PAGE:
Corporate Philanthropy, Special Events

Top 3 Strategies to Win Corporate Sponsors

The best return on the investment of a corporate sponsor is helping out the charity, but it doesn’t hurt if they receive a few (or more) perks! The best sponsorship packages offer value to the sponsor through the following strategies.

First Strategy: Provide a ROI

Obviously, the biggest Return on Investment (ROI) for a sponsor is supporting the charity. When sponsoring an event, offering a robust listing of benefits will entice your corporate sponsors to give more.


  1. Tickets to the event
  2. A VIP experience (drinks, lounge area, pre-party)
  3. Valet parking at the event
  4. Recognition at the event from the podium and in the event program (or better yet, ad space in the program)
  5. Company logo prominently displayed on the nonprofit’s website, in press releases
  6. Recognition after the event in the post-event press release, photos posted on the website and social media

These ROIs are advertised through your Sponsorship packet. It is best to quantify the value of each of the items listed above so sponsors understand the benefits they are receiving. It is also helpful to list how many people will see the company’s logo online, at the event, and in the media. Visibility is key!

Second Strategy: Be “in” with the in-crowd.

Provide an opportunity to mix and mingle with a targeted audience.

“Handling our non-profit sponsorships is one of the most rewarding parts of my job. It’s important to work with non-profits that not only champion a cause that you believe in but that work to build long term relationships with their corporate sponsors. The top benefit for us is brand exposure to the right audience. The best relationships understand what is important to us as a sponsor and take this into consideration when engaging us for a donation.”

Kimberly Herrell, Director: Sales and Marketing, Schubach Aviation

To attract corporate sponsors utilizing your attendees:

  • Provide demographics of the individuals who attend your event. Most corporate sponsors are looking for a specific audience whether it be a young crowd, a wealthy subsection or those from a specific neighborhood.
  • Offer a list of the prominent people who are sponsoring and attending your list like the San Diego Library is doing with their Celebration Under the Dome fundraiser.
  • Or do one better, and show off your “crowd” with strategically placed photos throughout the sponsorship packet like The Academy of Our Lady of Peace.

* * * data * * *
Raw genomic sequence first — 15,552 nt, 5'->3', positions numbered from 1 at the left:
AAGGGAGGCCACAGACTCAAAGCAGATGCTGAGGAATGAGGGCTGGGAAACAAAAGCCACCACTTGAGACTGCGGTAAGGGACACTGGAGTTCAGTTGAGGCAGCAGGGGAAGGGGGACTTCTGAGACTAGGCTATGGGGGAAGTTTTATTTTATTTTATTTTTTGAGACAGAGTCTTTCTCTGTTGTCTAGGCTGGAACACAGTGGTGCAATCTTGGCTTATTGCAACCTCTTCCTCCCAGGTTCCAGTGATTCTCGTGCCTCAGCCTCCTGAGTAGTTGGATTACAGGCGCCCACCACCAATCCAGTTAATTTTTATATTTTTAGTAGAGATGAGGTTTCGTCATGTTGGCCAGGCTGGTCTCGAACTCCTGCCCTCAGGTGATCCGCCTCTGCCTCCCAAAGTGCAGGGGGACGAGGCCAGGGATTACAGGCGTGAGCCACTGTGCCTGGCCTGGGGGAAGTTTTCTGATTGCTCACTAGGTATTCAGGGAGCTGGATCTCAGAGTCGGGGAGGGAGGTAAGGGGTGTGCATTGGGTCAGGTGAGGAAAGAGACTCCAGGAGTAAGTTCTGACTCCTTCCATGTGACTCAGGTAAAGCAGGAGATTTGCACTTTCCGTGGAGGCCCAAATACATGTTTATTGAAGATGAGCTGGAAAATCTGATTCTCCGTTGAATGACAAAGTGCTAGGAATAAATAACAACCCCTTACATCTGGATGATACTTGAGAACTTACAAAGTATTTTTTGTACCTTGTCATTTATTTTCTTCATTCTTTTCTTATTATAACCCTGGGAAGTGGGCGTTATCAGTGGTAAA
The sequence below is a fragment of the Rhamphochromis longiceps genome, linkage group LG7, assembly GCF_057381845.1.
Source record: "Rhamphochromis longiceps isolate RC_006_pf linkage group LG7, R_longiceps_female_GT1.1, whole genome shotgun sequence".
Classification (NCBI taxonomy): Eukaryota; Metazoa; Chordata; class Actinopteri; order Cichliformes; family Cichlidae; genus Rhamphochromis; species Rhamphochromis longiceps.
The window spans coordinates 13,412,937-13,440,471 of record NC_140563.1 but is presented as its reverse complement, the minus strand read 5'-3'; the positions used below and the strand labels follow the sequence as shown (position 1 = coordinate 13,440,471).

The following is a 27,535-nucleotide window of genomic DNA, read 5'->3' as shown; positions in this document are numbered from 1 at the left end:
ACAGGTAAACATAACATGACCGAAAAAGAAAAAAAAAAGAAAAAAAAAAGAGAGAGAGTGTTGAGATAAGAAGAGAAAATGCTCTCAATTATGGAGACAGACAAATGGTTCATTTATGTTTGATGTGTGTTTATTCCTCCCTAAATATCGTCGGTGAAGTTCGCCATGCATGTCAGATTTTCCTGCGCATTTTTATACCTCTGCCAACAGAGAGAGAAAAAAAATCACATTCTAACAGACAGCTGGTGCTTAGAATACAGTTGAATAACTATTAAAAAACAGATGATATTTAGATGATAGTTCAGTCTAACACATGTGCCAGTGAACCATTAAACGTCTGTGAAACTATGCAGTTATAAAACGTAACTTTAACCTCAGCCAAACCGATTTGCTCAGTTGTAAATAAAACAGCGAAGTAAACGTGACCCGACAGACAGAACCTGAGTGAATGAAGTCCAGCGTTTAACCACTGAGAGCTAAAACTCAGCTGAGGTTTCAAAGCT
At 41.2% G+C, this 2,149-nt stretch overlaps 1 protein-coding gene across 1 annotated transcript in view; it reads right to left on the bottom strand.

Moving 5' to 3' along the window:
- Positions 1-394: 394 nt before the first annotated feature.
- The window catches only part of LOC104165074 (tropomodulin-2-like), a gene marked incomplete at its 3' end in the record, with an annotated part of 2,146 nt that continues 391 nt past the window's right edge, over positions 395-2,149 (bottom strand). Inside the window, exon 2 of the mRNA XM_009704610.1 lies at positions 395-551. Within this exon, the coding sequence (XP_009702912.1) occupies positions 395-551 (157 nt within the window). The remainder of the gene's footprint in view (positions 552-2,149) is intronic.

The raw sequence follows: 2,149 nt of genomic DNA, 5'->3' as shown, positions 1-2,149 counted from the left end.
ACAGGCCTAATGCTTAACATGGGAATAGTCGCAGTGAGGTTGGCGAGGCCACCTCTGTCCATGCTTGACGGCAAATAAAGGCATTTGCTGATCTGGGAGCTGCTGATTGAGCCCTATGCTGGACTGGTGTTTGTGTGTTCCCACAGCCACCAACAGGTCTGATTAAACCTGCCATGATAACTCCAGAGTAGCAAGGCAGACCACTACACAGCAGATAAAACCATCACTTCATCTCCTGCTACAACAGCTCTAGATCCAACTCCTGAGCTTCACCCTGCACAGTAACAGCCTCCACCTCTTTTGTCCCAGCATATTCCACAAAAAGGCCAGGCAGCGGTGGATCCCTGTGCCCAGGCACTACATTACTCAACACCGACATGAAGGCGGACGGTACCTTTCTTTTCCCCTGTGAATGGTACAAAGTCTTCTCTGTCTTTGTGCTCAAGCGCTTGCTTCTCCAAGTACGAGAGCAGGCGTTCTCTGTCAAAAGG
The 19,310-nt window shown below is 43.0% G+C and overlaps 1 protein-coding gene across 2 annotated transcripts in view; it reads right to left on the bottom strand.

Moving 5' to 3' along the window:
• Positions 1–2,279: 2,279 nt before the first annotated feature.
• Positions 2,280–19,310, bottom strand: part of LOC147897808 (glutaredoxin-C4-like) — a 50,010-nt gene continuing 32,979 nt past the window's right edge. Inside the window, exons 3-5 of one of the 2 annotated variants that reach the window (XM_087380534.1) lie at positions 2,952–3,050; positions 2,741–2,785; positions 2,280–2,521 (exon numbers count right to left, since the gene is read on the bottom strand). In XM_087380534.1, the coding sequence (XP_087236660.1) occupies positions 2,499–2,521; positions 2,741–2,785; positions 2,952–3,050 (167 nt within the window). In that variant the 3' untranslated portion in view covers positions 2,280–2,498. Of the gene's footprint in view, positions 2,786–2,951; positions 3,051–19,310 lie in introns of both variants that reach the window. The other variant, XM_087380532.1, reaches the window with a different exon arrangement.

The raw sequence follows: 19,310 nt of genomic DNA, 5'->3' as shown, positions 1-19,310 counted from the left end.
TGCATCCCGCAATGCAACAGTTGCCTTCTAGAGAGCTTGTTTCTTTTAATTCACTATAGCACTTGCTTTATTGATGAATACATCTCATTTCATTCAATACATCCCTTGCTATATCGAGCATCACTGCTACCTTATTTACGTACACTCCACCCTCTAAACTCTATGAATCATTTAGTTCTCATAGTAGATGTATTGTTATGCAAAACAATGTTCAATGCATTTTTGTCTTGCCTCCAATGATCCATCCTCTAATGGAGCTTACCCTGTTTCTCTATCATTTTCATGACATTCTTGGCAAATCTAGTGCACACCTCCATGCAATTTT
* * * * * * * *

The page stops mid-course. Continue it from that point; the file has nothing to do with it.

Screen Shot 2016-10-03 at 4.36.56 PM.pngAnother way to create the “in-crowd” is by honoring your Organization’s prominent supporters. By honoring one of your highly visible supporters at an event, you will attract sponsors who want to also honor this individual through sponsorship and/or mingle with this individual and his or her colleagues who are most likely going to be at the event.

“Corporate sponsorships and community involvement can go hand-in-hand. Non-profits often have a highly diverse group of supporters, making their events an excellent opportunity for building relationships—a connection strengthened by interest in a common cause.”

Sara Bennett, Principal, Barney and Barney

Third Strategy: Offer creative sponsorship opportunities at all monetary levels


The Museum of Contemporary Art San Diego has offered sponsorship levels for their Monte Carlo Bollywood fundraiser from $2,500 to $100,000 so there is something on the menu for everyone! You can sponsor the DJ, the red carpet paparazzi, the casino tables, or late night treats – I am pretty sure everyone at the party will be your best friend for underwriting that one!


Do you need a new sponsorship packet to kick off a fundraising event?

Do you need an event sponsorship packet “make over” to increase your sponsorship fundraising and attract more sponsors?

Click here to read about the inexpensive and easy way that we can make your corporate sponsorship increase in a big way through customized sponsorship packet and strategy.

For the basics of corporate sponsorship check Stay Classy’s blog post.


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